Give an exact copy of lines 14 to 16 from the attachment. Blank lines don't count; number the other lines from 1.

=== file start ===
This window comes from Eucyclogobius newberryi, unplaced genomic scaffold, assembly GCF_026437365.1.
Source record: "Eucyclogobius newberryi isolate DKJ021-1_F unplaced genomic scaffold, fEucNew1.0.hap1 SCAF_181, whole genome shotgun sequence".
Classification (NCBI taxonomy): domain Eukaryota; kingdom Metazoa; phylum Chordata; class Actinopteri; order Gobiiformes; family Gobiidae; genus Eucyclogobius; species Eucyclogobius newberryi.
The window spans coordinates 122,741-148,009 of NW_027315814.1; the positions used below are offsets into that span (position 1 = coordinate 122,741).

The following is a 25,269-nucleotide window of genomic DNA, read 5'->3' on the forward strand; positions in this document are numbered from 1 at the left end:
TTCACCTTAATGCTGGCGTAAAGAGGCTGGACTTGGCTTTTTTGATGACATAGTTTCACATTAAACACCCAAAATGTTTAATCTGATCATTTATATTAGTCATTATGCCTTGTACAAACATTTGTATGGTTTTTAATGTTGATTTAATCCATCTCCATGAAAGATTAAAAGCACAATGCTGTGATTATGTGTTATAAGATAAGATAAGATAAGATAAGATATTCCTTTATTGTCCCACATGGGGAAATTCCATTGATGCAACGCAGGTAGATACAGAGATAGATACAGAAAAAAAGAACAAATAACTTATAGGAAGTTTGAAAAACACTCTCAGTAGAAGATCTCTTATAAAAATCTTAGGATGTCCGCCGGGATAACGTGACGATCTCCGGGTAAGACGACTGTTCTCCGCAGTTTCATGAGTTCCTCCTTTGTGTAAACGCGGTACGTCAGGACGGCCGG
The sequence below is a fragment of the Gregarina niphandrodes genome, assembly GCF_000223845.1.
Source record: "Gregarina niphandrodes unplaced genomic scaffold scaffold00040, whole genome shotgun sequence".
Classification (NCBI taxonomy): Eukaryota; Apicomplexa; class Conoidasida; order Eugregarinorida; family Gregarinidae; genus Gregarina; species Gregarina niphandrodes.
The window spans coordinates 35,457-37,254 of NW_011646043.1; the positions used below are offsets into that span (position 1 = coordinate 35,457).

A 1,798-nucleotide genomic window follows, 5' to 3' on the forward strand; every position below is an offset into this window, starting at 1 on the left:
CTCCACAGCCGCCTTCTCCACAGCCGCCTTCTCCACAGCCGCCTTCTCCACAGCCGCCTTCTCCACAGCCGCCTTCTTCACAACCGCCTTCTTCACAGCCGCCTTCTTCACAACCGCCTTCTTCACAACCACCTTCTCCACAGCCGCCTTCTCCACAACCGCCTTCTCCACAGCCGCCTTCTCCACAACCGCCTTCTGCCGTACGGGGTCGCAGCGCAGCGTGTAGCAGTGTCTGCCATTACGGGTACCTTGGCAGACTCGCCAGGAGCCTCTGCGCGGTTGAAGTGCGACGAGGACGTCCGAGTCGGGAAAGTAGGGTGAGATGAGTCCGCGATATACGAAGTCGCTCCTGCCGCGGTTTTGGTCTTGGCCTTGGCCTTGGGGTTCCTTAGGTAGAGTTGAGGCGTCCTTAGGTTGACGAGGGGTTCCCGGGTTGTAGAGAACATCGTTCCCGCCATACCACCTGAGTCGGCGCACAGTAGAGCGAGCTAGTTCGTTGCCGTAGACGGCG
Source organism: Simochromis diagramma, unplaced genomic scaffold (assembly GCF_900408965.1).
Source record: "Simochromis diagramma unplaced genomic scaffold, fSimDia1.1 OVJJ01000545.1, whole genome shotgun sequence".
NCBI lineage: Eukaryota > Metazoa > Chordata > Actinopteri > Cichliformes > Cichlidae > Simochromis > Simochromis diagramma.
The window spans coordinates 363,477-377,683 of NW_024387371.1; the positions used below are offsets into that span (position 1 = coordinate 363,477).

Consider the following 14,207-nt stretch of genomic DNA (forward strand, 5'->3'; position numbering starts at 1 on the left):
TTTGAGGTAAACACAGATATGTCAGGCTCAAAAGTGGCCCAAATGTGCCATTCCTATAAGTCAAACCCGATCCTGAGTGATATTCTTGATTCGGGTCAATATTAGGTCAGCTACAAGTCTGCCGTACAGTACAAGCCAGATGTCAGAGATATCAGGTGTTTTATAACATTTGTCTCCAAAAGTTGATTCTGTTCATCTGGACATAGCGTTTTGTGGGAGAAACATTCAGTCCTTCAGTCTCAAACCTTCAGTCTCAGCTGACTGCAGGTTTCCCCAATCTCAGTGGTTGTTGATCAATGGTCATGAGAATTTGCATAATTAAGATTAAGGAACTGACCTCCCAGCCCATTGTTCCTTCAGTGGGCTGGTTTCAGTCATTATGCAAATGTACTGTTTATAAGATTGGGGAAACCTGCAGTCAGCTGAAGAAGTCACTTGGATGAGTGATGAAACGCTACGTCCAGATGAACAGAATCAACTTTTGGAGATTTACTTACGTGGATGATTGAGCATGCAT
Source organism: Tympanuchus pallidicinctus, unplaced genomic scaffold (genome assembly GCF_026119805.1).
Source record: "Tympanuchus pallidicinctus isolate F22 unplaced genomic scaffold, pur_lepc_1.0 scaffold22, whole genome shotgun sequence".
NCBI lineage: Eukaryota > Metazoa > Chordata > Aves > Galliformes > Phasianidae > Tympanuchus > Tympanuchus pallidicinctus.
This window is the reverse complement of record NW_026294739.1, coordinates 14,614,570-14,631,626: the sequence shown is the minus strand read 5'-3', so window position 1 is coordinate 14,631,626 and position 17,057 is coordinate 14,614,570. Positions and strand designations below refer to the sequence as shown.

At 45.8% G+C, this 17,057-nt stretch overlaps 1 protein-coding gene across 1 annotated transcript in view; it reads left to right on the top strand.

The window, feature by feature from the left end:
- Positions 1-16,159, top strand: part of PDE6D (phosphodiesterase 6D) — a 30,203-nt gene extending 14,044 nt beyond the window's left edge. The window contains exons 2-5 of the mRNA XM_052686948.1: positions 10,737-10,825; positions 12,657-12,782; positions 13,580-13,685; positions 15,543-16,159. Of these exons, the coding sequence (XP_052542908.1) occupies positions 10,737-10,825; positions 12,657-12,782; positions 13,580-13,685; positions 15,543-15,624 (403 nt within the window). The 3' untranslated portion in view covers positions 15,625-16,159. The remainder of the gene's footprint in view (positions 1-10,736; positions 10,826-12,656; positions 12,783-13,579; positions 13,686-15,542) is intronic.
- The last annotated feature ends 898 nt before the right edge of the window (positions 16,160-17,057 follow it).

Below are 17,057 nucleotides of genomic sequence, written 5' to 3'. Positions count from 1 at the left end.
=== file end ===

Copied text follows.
Source record: "Simochromis diagramma unplaced genomic scaffold, fSimDia1.1 OVJJ01000545.1, whole genome shotgun sequence".
NCBI lineage: Eukaryota > Metazoa > Chordata > Actinopteri > Cichliformes > Cichlidae > Simochromis > Simochromis diagramma.
The window spans coordinates 363,477-377,683 of NW_024387371.1; the positions used below are offsets into that span (position 1 = coordinate 363,477).